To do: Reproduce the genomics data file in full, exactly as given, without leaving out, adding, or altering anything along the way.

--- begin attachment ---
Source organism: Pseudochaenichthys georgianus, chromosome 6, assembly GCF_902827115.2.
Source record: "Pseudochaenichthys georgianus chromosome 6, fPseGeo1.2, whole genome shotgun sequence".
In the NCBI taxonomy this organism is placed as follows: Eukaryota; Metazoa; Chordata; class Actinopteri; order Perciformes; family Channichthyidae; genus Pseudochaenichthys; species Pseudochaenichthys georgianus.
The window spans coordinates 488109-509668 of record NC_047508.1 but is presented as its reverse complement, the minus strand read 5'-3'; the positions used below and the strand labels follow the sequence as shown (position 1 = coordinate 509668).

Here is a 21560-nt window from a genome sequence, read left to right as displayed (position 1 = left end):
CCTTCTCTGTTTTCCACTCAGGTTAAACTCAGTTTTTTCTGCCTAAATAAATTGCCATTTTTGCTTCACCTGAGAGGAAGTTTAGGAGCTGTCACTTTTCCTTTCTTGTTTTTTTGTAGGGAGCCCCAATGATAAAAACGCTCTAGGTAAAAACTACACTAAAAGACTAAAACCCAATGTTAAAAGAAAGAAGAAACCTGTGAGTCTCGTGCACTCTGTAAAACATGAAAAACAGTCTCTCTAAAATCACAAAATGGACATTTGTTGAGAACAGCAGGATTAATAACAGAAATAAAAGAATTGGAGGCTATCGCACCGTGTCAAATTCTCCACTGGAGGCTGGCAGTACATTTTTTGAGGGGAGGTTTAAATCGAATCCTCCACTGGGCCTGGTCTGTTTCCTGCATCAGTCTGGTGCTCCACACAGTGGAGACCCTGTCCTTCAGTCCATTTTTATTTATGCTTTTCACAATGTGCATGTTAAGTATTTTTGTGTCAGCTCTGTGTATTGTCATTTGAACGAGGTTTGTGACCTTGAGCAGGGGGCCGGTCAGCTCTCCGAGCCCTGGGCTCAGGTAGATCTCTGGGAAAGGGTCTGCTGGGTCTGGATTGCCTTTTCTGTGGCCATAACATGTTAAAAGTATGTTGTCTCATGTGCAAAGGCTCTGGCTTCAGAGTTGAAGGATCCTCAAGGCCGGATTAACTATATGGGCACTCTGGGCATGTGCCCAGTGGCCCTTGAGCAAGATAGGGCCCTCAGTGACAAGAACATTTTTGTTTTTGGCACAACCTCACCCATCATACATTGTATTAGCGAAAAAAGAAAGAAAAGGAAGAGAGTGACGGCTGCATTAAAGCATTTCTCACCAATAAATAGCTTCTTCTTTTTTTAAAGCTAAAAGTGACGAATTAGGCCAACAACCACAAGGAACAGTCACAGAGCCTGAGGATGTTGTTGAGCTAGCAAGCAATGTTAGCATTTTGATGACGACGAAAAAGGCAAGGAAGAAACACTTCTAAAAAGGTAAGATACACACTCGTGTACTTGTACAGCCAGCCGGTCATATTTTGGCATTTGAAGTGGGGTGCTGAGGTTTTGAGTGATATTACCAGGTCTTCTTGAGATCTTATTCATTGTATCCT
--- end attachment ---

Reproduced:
Source organism: Pseudochaenichthys georgianus, chromosome 6, assembly GCF_902827115.2.
Source record: "Pseudochaenichthys georgianus chromosome 6, fPseGeo1.2, whole genome shotgun sequence".
In the NCBI taxonomy this organism is placed as follows: Eukaryota; Metazoa; Chordata; class Actinopteri; order Perciformes; family Channichthyidae; genus Pseudochaenichthys; species Pseudochaenichthys georgianus.
The window spans coordinates 488109-509668 of record NC_047508.1 but is presented as its reverse complement, the minus strand read 5'-3'; the positions used below and the strand labels follow the sequence as shown (position 1 = coordinate 509668).

Here is a 21560-nt window from a genome sequence, read left to right as displayed (position 1 = left end):
CCTTCTCTGTTTTCCACTCAGGTTAAACTCAGTTTTTTCTGCCTAAATAAATTGCCATTTTTGCTTCACCTGAGAGGAAGTTTAGGAGCTGTCACTTTTCCTTTCTTGTTTTTTTGTAGGGAGCCCCAATGATAAAAACGCTCTAGGTAAAAACTACACTAAAAGACTAAAACCCAATGTTAAAAGAAAGAAGAAACCTGTGAGTCTCGTGCACTCTGTAAAACATGAAAAACAGTCTCTCTAAAATCACAAAATGGACATTTGTTGAGAACAGCAGGATTAATAACAGAAATAAAAGAATTGGAGGCTATCGCACCGTGTCAAATTCTCCACTGGAGGCTGGCAGTACATTTTTTGAGGGGAGGTTTAAATCGAATCCTCCACTGGGCCTGGTCTGTTTCCTGCATCAGTCTGGTGCTCCACACAGTGGAGACCCTGTCCTTCAGTCCATTTTTATTTATGCTTTTCACAATGTGCATGTTAAGTATTTTTGTGTCAGCTCTGTGTATTGTCATTTGAACGAGGTTTGTGACCTTGAGCAGGGGGCCGGTCAGCTCTCCGAGCCCTGGGCTCAGGTAGATCTCTGGGAAAGGGTCTGCTGGGTCTGGATTGCCTTTTCTGTGGCCATAACATGTTAAAAGTATGTTGTCTCATGTGCAAAGGCTCTGGCTTCAGAGTTGAAGGATCCTCAAGGCCGGATTAACTATATGGGCACTCTGGGCATGTGCCCAGTGGCCCTTGAGCAAGATAGGGCCCTCAGTGACAAGAACATTTTTGTTTTTGGCACAACCTCACCCATCATACATTGTATTAGCGAAAAAAGAAAGAAAAGGAAGAGAGTGACGGCTGCATTAAAGCATTTCTCACCAATAAATAGCTTCTTCTTTTTTTAAAGCTAAAAGTGACGAATTAGGCCAACAACCACAAGGAACAGTCACAGAGCCTGAGGATGTTGTTGAGCTAGCAAGCAATGTTAGCATTTTGATGACGACGAAAAAGGCAAGGAAGAAACACTTCTAAAAAGGTAAGATACACACTCGTGTACTTGTACAGCCAGCCGGTCATATTTTGGCATTTGAAGTGGGGTGCTGAGGTTTTGAGTGATATTACCAGGTCTTCTTGAGATCTTATTCATTGTATCCT